When it comes to EVs charging and sourcing of that, many communities in CA have very progressive solar programs. Here in FL I took advantage of a rebate program with FPL that paid $2 per watt for my array, and that along with the 30% Federal Tax incentive resulted in a net cost to me of about 8K for an 8kW system... It should fully pay off in about 7-8 years. I reap 40-50kWh per day on good days, and am averaging over 1.1MWh a month. More than enough to charge up an electrical vehicle if I choose. We have net metering so I can also bank the surplus for the high utilization months or get a check at the end of the year.

But what I really like is the future that is coming with flexible storage solutions including the dual purpose of utilizing EV battery packs as home storage as well as for transportation, and likewise for a TOAD and a battery source for my RT van, hence my plan to put a EV behind my RT. For charging, there are many options now, and making short stopovers for that express purpose of charging the TOAD lets me use the Van to catch a nap or take a side trip.

SolarCity is now packaging TESLA branded batteries for installation on your garage wall for the same purpose... backup and storage of solar power. It won't be long before we all are talking about retrofitting our trailers and Vans with Li Ion battery packs to save weight and get around these silly restrictions on charge reserve and the like. So thats where I see this "hobby" going. I bought my RT without any Solar for the express purpose of waiting for future developments beyond the current eTrek capabilities... Watch the RT forums closely and you are likely to see some pretty interesting announcements in the next few weeks along these lines. This is getting pretty off topic, so I'll end for now and maybe open another thread elsewhere.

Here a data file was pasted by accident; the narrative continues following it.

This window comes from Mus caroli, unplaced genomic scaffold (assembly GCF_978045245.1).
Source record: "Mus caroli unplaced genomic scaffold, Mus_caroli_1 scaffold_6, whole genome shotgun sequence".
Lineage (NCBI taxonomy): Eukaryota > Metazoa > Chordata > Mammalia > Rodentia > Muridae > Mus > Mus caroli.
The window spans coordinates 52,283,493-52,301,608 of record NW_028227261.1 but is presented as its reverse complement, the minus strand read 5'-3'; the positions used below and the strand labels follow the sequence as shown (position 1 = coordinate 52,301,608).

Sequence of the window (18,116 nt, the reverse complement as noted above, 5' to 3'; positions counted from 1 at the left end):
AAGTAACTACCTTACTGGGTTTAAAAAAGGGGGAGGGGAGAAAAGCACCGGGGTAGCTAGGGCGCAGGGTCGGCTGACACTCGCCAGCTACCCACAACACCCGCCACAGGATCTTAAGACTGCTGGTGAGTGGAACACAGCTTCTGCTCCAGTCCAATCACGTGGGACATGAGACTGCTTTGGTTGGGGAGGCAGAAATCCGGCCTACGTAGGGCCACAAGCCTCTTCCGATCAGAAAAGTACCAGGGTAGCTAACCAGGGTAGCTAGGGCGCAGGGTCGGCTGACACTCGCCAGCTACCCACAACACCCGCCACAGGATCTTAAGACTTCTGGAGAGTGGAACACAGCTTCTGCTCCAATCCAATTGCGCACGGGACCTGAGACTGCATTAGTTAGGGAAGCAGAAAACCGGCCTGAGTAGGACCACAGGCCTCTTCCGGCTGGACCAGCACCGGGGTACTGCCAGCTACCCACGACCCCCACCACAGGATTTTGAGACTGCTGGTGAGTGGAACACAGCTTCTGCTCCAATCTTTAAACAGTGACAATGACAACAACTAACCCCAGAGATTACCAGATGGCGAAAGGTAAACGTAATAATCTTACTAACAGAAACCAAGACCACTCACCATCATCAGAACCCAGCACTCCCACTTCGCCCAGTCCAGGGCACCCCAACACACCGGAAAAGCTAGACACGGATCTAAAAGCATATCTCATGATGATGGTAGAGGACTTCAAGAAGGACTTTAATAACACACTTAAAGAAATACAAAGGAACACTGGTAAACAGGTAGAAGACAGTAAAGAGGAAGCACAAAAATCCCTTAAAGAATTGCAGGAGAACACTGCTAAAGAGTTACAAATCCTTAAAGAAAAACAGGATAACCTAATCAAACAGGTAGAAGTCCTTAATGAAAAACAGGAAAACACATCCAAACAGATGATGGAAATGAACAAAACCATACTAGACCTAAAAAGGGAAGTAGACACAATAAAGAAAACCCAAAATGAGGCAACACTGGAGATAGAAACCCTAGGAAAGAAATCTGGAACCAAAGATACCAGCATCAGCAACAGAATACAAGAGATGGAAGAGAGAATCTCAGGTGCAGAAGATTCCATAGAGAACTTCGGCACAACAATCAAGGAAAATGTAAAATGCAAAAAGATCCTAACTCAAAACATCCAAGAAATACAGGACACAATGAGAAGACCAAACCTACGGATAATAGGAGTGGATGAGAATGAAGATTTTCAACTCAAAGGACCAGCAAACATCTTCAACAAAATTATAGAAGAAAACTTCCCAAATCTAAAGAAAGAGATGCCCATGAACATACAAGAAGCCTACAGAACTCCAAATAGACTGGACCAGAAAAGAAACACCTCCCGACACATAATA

BTW, the SMOG in California is a mixed bag. Cars are cleaner, but there are more of them... The population growth is astounding despite the high cost of living. I saw the ozone grow progressively worse in the 90s in the Sacramento Valley. Was back this summer and I still suffered... not sure on the actual numbers, but its bad any way you slice it.
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Old 09-05-2014, 05:57 PM   #107
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How many miles per gallon does that jet get?
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Old 09-05-2014, 06:06 PM   #108